Figure 7. A minority type 1-like PrPSc is found in vCJD tonsil, vCJD transmitted

to mice and in BSE. Western blot analysis of PrPSc in a concentrated

sample of tonsil from a case of vCJD (Tonsil), in a concentrated brain sample

of a wild-type mouse (C57BL) infected with vCJD and in a sample of cattle

BSE brain (BSE) is shown. Tissue extracts were digested with proteinase K.

Duplicate blots were probed with either 3F4 or 6H4, both of which detect

type 1 and type 2 PrPSc, and with 12B2, which detects type 1. The blots

included samples of cerebral cortex from a case of sporadic CJD MM1 (Type

1) and molecular weight markers (Markers) indicate weights in kd.

Type 1 PrPSc in Variant Creutzfeldt-Jakob Disease 155

AJP January 2006, Vol. 168, No. 1

cellular form of PrP and produce a protease-resistant

core fragment of PrPSc that differs in the extent of its

N-terminal truncation according to the original


A complication has recently arisen with the finding that

both type 1 and type 2 can co-exist in the brains of

patients with sCJD.2,5-8 More recently this same phenomenon

has been demonstrated in patients with iatrogenically

acquired and familial forms of human prion disease.

9,10 The existence of this phenomenon is now

beyond doubt but its prevalence and its biological significance

remain a matter of debate.

Conventional Western blot analysis using antibodies

that detect type 1 and type 2 PrPSc has severe quantitative

limitations for the co-detection of type 1 and type 2

PrPSc in individual samples, suggesting that the prevalence

of co-occurrence of the two types might be underestimated.

We have sought to circumvent this problem by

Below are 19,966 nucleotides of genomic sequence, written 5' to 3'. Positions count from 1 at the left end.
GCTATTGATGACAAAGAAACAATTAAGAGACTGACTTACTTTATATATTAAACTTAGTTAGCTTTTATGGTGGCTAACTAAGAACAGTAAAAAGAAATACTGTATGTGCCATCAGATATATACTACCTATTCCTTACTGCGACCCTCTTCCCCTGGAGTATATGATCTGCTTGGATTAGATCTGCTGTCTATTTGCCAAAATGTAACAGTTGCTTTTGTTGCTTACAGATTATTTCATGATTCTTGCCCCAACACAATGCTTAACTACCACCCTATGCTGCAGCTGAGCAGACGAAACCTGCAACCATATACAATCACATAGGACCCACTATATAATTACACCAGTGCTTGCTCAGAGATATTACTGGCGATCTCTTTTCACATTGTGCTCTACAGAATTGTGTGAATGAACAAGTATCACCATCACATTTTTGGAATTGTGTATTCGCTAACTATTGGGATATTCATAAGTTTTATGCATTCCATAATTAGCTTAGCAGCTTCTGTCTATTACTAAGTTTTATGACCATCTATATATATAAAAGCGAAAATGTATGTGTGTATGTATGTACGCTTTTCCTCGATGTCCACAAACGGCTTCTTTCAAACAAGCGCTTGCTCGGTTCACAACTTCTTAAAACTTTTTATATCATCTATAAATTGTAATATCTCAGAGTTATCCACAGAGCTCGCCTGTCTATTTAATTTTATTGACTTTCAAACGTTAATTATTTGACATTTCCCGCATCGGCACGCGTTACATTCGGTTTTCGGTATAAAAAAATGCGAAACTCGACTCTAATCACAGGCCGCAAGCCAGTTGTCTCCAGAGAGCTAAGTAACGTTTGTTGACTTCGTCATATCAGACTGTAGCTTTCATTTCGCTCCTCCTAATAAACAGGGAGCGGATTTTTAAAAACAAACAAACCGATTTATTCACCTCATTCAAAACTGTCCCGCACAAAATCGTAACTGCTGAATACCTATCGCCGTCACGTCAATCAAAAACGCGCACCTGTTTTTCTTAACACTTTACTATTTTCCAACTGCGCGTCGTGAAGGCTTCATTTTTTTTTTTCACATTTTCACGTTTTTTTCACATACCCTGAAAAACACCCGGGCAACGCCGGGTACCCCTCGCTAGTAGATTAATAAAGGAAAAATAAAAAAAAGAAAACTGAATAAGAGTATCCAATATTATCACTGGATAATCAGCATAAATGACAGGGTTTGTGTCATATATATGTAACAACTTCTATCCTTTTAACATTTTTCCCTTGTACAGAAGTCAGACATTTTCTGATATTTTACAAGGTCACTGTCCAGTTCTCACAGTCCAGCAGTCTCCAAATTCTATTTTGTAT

using an antibody that is type 1-specific and applied this

to the sole remaining human prion disease where the

phenomenon of mixed PrPSc types has not yet been

shown, namely vCJD.

These results show that even in vCJD where susceptible

individuals have been infected supposedly by a

single strain of agent, both PrPSc types co-exist: a situation

reminiscent of that seen when similarly discriminant

antibodies were used to analyze experimental BSE in

sheep.14,17 In sporadic and familial CJD, individual

brains can show a wide range of relative amounts of the

two types in samples from different regions, but where

brains have been thoroughly investigated a predominant

type is usually evident.2,6,10 This differs from this report

on vCJD, where type 1 is present in all samples investigated

but always as a minor component that never

reaches a level at which it is detectable without a type

1-specific antibody. It would appear that the relative balance

between type 1 and type 2 is controlled within

certain limits in the vCJD brain. A minority type-1-like

band is also detected by 12B2 in vCJD tonsil, in BSE

brain and in the brains of mice experimentally infected

with vCJD, suggesting that this balance of types is agent,